At one point we passed a stop freight train and enjoyed looking at the graffiti. My pictures didn't turn out (something about being taken while driving 75mph?) so I found this one online. Where, you might ask? Why at! Who knew! I am curious about train graffiti. Do the train people like it? How do people do such interesting art with cans of spray paint? Do their fingers get tired from holding the little nozzle???

Late in the afternoon we started seeing gloomy skies ahead of us. We stopped at a rest stop and were startled by the ferocity of the wind. Then we started seeing lightning in the clouds off in the distance, and finally we drove into torrential rain. Ok, not torrential in the "North Carolina you'd better pull off the road because you can no longer see a thing" sense, but still a good downpour.

Later after we arrived at our most excellent hotel in Denver there was a huge storm, complete with lots of lightning outside of our 4th floor hotel window. It was awesome— very thoughtful of Denver to have arranged such a nice storm for me!

Sunday, July 26, 2009

Day 2 — Kentucky to Kansas City

Whew! Day 2 was a long day! I had hoped that we would leave my brother's at a decent time, but we didn't. Instead I let the kids stay up late and play, so we all slept until 9. And then the laundry took a long time to be done. By the time we left it was almost lunch time, which made a long, long drive to Kansas City.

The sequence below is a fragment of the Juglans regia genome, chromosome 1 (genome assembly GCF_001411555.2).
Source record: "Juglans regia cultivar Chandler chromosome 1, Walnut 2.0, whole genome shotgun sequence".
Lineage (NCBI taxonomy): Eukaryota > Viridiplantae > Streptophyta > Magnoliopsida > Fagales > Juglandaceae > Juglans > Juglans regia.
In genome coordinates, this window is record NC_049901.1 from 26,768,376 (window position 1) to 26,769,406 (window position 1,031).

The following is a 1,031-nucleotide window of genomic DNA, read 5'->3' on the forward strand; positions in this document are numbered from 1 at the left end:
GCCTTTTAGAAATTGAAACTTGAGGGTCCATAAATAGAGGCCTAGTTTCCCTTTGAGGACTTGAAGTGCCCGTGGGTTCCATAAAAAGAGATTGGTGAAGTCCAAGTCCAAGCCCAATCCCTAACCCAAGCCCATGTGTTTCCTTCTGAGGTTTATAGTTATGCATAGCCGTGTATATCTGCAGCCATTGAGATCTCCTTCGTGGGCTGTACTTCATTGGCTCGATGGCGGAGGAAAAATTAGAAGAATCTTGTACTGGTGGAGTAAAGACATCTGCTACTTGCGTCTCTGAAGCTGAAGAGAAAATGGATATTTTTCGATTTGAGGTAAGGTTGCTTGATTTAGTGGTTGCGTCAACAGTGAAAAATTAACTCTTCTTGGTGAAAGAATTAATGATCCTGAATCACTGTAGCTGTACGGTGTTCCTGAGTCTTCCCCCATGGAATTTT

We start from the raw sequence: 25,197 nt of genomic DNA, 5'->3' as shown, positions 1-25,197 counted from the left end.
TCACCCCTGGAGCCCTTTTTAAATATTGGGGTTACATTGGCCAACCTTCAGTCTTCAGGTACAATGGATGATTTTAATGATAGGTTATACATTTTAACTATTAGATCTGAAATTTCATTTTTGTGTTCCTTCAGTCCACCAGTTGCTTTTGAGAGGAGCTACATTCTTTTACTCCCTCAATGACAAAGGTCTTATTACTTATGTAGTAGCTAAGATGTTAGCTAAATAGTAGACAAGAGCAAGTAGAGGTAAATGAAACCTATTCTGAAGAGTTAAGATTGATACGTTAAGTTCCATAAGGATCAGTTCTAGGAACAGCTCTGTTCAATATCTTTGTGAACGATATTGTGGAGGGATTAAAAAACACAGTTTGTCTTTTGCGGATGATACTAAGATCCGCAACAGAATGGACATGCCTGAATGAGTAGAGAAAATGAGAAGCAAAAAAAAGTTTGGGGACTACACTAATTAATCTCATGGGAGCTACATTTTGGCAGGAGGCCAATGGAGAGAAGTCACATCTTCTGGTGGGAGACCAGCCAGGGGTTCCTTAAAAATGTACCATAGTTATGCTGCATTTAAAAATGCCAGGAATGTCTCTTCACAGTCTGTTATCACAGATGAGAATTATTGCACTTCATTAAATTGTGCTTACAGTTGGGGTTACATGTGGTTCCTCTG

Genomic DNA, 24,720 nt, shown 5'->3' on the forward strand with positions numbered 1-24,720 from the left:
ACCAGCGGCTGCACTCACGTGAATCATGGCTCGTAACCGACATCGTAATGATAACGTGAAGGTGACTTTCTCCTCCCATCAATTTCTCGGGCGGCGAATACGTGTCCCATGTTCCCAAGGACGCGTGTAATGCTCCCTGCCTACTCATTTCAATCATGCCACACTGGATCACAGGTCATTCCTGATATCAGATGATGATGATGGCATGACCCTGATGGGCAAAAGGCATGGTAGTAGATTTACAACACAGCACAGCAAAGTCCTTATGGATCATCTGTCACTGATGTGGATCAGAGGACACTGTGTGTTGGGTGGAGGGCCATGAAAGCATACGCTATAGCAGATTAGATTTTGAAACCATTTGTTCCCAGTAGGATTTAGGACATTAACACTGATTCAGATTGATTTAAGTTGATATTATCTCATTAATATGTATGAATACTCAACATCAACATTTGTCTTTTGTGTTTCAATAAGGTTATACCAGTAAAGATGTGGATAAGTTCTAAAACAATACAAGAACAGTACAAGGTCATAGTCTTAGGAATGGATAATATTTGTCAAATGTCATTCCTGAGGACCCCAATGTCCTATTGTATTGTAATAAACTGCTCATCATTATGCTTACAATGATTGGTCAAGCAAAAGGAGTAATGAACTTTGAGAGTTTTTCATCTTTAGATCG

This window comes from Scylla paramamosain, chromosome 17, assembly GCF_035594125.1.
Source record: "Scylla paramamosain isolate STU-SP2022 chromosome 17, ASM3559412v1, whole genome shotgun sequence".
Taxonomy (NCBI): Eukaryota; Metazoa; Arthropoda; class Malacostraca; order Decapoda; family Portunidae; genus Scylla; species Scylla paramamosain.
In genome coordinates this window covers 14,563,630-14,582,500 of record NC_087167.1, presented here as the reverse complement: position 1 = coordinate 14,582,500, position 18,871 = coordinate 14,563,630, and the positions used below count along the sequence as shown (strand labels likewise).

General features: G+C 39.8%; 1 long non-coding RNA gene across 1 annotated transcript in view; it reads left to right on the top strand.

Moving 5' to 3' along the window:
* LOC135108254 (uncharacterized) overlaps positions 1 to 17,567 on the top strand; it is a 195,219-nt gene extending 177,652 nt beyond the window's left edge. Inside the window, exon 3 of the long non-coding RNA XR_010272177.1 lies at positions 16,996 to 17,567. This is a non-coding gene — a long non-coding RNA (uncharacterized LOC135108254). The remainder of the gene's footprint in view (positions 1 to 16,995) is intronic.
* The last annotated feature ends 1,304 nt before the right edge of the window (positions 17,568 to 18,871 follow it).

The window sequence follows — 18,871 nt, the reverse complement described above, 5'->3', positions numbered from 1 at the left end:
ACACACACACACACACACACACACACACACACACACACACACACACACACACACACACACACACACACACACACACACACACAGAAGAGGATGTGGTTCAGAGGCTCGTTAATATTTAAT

My first pictures are from the night before. When I got into bed there was a thunderstorm going--and of course that made me happy. I opened the curtains so that I could watch and was quite entertained. After a few minutes the biggest lightning bolt flashed that I have ever seen--probably at least 5x as wide as a regular one, and it seemed to be as tall as the sky. The thunder rumbled the whole house.

I had a brilliant idea. Since the storm was obviously not passing quickly, I thought I would try to see if I could take a picture of the lightning. At our house most of the lightning is obscured by the trees, but my brother has a great wide open view from the back of his house. I stood in the back door and turned the camera to continuous shooting, and started taking pictures. I had to mess with the settings a lot, and I finally ended up shooting at 1/10th to 1/6th of a second. Any shorter and nothing showed up at all, any longer and any lightning just washed out the picture. These pictures aren't as dramatic as I'd like, but I'm still quite excited that I "caught" lightning in about 5 pictures. (Out of 583 pictures!)